This is an Apple Books audiobook narrated by a digital voice based on a human narrator.
In the far north of Altesse, amid giants' ruins and simmering volcanos, a shadow lies over the imperiled kingdom of Astarkand.
Carrying ancient relics, a blue-cloaked dragon knight has arrived in Hearthing. The minstrels give him a bigger swagger than he knows he deserves. The crown prince is furiously jealous of his fame and respect. The king secretly plots to bring him down while welcoming him at court. Does the dragon knight--Bjorn Horsa--have what it takes to outwit the king, or did he just get lucky with the dragon?
Good beginning to a series
It’s been years since I read fantasy, but I remember there being a slow build as the author develops the world. This book is the same way. It is Book 1 in a series. The setting of the stage, so to speak, is to be expected. I only preface this review by saying that in case someone only reads a couple of chapters and doesn’t want to continue. I urge them to continue because the payoff is worth it. There is considerable time used in establishing who the characters are and the world they are in before the event occurs that triggers the plot.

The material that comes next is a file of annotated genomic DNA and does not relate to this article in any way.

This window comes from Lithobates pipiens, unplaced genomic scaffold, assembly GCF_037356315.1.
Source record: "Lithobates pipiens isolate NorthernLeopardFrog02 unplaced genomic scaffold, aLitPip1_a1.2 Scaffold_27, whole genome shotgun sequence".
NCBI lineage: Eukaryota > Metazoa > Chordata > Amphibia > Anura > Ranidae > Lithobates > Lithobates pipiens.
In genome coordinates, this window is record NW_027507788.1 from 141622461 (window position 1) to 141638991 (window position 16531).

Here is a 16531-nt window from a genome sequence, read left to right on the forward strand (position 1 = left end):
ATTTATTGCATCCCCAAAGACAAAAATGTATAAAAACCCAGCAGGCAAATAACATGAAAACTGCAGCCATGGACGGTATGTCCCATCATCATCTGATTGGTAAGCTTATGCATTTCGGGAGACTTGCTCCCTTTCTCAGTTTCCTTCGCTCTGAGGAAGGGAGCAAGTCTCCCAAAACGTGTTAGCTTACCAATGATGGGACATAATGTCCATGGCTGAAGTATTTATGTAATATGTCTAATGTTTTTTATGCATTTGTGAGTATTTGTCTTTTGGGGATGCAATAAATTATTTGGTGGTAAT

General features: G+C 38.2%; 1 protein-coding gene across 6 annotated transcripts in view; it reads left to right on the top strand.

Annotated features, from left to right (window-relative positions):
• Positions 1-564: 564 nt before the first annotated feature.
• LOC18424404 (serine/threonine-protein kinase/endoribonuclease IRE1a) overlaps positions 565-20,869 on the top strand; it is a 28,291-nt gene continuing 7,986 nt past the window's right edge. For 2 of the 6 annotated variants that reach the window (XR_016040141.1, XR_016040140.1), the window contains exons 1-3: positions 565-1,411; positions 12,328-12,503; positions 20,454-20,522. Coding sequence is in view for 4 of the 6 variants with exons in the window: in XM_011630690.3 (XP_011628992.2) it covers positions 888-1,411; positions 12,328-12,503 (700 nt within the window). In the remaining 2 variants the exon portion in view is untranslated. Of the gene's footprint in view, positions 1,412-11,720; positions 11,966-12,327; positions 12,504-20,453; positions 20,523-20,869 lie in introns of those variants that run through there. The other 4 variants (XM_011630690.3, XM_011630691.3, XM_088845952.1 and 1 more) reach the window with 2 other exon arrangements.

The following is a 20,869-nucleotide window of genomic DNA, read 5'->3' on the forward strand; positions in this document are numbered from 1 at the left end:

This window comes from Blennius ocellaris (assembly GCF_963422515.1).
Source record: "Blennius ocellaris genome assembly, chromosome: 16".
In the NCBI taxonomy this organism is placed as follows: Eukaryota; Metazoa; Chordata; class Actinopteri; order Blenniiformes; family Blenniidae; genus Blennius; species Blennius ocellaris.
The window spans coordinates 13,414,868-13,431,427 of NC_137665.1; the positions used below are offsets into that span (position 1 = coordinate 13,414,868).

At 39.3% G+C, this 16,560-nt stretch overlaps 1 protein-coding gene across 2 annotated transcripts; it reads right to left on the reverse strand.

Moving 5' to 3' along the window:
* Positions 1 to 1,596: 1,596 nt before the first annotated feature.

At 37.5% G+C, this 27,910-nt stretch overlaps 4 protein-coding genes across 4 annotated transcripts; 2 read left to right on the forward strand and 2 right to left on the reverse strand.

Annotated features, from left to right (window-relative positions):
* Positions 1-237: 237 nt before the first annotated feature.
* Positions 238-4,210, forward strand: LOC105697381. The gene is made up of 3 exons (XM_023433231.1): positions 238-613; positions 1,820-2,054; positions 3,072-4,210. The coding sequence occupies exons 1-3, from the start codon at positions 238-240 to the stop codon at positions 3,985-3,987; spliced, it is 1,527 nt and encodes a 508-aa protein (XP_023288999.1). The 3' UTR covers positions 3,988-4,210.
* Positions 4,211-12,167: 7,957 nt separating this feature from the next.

The prophecy that states Bjorn is supposed to rule the kingdom comes with resistance. The current king doesn’t want to give up his throne, so he seeks to kill Bjorn and those who will help him.
For people who enjoy fantasy, this will be a hit. World building is excellent. You feel like you are truly there. The characters are well developed. I especially like Weinolf since he struggles between staying true to his father (the current king) and the thought that Bjorn really might be the best ruler for the land. Stuff like that is intriguing to me. Even at the end of the book, I found the current king’s thoughts and actions surprisingly intriguing as well, though I can’t say what those are since that would spoil the ending.
A side quest takes Nicar in an adventure (of sorts) where he finds out that human sacrifices are being made to appease Voden. (I apologize if I spelled that wrong. I listened to the book so am not sure of the exact spelling.) Voden stands in sharp contrast to God. In fact, Nicar ends up finding a Bible that was long ago forgotten. I enjoyed this religious angle a lot, and I figure it will factor into a larger role as the series progresses.
I highly recommend this book to anyone who enjoys fantasy and Christian fiction.